I have found that our time is better spent with teachers and support staff just getting updates and funny stories during meetings now. I really enjoy just listening during a conversation rather than informing and so often there is only positive information being passed to us and not the constant worries of the staff who may not understand why Malcolm is acting in a certain way.

I believe that Malcolm’s one-page profile has helped others move past the negatives and the uncertainties and just see the child.

The history of one-page profiles

Written by Helen Sanderson

Laura's one-page profile

Laura’s one-page profile

My daughter, Laura, had the first one-page profile when she was six, nine years ago. She had been in Year 2, for three weeks, when she came home one day in tears, saying the teacher had told her off for wearing the wrong trousers in PE.

When we went to see Laura’s teacher, she explained that she had not told Laura off, but had pointed out that if she only had shorts, and not jogging bottoms, then her legs would get cold. She also said that she had not really been able to get to know Laura, as she is quiet in class.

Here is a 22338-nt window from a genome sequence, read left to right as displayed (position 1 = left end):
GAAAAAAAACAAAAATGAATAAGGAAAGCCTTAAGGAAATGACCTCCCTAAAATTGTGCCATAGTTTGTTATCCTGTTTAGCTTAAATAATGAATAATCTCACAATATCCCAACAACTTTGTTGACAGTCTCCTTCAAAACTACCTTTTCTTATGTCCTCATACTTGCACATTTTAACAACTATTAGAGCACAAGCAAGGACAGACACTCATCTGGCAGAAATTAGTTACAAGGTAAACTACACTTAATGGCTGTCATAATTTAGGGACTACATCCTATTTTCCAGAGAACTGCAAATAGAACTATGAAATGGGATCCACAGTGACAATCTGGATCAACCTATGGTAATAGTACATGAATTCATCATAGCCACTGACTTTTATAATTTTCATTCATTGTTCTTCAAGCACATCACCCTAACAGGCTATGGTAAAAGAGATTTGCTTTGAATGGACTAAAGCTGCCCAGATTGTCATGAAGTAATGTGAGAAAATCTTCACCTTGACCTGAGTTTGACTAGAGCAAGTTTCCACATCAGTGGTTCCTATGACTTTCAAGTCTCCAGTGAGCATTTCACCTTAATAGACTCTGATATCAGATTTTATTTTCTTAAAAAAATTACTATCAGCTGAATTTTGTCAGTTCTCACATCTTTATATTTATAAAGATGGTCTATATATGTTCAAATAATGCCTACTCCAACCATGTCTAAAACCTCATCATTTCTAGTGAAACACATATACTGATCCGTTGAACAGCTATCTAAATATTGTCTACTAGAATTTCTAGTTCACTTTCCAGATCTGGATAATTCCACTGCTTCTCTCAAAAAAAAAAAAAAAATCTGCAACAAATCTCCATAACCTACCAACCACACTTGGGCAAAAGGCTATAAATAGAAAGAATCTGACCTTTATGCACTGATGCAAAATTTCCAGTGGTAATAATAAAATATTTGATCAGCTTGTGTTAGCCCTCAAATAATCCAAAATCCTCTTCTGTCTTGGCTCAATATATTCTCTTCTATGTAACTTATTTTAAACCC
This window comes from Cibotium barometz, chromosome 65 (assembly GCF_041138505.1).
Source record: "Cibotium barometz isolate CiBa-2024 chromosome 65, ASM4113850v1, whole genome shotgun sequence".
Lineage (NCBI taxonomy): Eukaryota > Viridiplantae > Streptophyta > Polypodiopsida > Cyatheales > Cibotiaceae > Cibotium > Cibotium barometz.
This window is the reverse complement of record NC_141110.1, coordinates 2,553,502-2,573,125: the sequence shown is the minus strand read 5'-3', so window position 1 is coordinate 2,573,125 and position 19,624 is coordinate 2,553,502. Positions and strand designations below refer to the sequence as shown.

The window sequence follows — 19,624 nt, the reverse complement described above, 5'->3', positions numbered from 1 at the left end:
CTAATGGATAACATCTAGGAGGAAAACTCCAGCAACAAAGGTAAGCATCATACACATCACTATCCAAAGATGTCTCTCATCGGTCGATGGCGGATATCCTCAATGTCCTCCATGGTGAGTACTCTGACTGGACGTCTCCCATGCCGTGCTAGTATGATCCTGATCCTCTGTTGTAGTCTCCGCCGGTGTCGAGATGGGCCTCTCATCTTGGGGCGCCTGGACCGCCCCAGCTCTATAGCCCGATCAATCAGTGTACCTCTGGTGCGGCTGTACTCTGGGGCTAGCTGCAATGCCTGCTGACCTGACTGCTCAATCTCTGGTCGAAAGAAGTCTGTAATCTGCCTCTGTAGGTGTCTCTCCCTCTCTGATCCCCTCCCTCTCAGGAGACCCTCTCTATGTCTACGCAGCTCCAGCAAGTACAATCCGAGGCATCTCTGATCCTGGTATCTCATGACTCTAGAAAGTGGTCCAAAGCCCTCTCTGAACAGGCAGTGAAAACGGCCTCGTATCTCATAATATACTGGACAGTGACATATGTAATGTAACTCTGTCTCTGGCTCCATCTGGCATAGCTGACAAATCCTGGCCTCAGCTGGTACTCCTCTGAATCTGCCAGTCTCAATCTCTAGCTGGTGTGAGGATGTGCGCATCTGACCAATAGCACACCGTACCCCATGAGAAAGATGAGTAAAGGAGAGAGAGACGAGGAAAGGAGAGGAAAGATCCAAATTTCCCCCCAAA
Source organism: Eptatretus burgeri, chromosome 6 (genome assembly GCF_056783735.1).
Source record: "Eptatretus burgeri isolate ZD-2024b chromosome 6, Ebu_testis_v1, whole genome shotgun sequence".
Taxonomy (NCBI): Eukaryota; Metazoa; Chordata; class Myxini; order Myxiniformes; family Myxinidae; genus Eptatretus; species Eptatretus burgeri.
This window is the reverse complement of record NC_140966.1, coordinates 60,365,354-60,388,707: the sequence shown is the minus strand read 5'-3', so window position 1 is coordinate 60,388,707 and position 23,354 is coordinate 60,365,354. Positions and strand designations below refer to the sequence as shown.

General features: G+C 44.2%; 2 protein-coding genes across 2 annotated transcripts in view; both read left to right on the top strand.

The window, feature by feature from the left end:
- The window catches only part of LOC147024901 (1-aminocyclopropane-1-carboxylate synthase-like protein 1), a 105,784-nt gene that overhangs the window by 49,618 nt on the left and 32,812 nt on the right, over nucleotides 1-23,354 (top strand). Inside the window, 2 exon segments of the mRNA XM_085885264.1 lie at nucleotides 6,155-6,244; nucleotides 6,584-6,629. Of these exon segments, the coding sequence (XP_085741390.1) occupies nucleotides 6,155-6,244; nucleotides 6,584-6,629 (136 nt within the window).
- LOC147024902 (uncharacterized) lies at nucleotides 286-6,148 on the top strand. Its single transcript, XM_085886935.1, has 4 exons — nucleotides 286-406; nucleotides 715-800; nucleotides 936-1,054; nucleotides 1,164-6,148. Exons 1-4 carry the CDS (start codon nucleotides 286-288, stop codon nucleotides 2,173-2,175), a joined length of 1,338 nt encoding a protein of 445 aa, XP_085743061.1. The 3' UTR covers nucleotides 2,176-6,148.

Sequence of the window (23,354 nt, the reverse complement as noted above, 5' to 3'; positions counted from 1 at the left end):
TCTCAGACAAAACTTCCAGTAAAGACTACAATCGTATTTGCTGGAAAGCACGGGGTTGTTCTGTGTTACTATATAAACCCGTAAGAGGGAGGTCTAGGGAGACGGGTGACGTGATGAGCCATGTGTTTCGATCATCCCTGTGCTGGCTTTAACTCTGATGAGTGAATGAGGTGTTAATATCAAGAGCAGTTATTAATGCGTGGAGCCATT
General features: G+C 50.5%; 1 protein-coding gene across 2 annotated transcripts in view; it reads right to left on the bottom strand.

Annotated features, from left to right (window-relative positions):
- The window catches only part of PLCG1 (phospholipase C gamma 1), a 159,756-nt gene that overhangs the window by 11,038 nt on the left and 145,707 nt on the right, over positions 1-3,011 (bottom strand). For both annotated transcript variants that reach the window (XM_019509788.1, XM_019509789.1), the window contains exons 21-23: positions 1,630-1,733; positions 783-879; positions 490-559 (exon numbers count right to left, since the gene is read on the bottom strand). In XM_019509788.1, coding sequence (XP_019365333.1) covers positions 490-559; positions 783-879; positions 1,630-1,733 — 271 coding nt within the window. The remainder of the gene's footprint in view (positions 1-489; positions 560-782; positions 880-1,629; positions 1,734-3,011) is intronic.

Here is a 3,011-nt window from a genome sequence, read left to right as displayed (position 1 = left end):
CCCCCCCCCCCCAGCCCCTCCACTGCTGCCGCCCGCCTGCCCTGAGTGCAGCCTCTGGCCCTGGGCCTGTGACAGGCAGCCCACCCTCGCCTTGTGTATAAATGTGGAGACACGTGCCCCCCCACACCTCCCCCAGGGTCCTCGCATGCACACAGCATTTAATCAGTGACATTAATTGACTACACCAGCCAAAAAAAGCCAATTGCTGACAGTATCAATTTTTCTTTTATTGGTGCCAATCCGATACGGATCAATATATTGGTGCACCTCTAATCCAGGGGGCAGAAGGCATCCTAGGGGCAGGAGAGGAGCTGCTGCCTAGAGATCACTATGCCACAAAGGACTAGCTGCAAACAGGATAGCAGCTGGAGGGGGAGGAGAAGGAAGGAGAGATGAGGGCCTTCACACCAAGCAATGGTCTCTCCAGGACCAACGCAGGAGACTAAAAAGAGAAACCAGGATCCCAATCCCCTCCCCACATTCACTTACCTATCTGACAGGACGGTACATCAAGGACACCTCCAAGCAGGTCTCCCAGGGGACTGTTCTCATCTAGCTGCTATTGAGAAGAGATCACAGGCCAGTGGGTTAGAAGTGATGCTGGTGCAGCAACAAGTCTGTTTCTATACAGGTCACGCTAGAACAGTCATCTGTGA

We decided that we needed to help the teacher to learn more about Laura – and quickly. At that time I was the Department of Health’s expert advisor in person-centred planning, and I knew this could be a helpful approach, but I also knew that teachers would not have the time to read the detailed plans we were using. So, I created a one-page version for Laura – a one-page profile. At first we called it a one-page plan, but quickly realised that was wrong, as all plans should have actions. Instead, this was a person-centred summary, a profile, of who Laura is and how to support her.